4 Secrets To Paying Off Student Loans
It’s no secret that funding higher education is expensive. Even with scholarships, most college students have to seek out some sort of financial aid. Although financial aid allows for students to attend college and does not seem like a big deal during a student’s time at the university, once those loans kick in six months after graduation, many graduates are unprepared to pay off the mass of debt they accumulated in pursuit of higher education.
Because student loans accrue a significant amount of interest, a student’s loan amount can double by the time a student finishes paying it off. For example, if a student has taken out $20,000 in loans, the standard 10-year payment plan tacks on between $10,000 and $20,000 extra in interest.
Your best bet to paying off student loans is to use these four tips to alleviate the debt as soon as possible:
1. Pay Early and Pay Often
Making more payments more often results in less interest accumulation. Making once-a-month payments means interest has been accumulating on that amount for the entire month while paying frequently cuts down on earned interest.
Consider making bi-weekly payments. No matter how small the amount, the earned interest is being cut down, which results in more savings.
Something students should be aware of is that they can make payments concurrently while attending school. Although it is easy to worry about loans later, later creeps up quickly. Many students wish they had made payments during school.
For graduates who have different loans from different lenders, consolidating them into one loan under one lender will save on interest.
Instead of a 6.8 percent rate of interest on many different loans, a 6.8 percent rate of interest on one loan will save thousands of dollars. For loans with different interest rates, a consolidated loan will average the rates, which generally results in a much lower interest rate.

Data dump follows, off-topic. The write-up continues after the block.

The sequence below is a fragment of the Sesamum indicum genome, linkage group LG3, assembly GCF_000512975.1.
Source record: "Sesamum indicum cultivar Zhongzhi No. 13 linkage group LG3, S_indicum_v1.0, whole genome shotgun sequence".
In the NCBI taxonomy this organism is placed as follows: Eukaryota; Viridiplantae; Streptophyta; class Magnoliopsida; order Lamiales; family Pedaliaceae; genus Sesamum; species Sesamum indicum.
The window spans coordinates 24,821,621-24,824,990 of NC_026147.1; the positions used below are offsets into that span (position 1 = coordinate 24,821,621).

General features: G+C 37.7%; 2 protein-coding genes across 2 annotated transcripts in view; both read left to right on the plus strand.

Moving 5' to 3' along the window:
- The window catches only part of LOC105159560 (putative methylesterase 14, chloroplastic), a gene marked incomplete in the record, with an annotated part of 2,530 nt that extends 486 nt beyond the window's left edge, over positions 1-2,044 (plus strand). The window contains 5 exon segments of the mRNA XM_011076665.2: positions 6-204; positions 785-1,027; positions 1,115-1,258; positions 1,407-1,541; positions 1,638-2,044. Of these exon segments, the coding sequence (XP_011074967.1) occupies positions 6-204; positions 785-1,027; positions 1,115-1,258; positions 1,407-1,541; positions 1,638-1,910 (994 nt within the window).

Graduates must apply for loan consolidation.
Budgeting is incredibly important for new college graduates. With extra expenses, new bills, and a new income, it is easy to go overboard and fill in the money gaps with credit cards. While credit cards build credit, which is recommended, use a credit card wisely in order to avoid amassing more debt.
Budget and learn how to live without certain amenities. Track all expenses either on paper or on an app to ensure staying on track. Apply extra money each month toward paying down the loans. Learn to get ahead on payments.
4. Other Options
There are other options available such as finding an extra source of income to supplement the cost of loans such as a weekend job, freelance position, or small business. Or, consider the possibility of paying off a higher interest loan with a lower interest loan. Although it might seem counterintuitive to pay off a loan with a loan, depending upon interest rates, you can save a lot of money in the long run. Look into other loans from banks, lenders, or title loans from companies like Titlemax.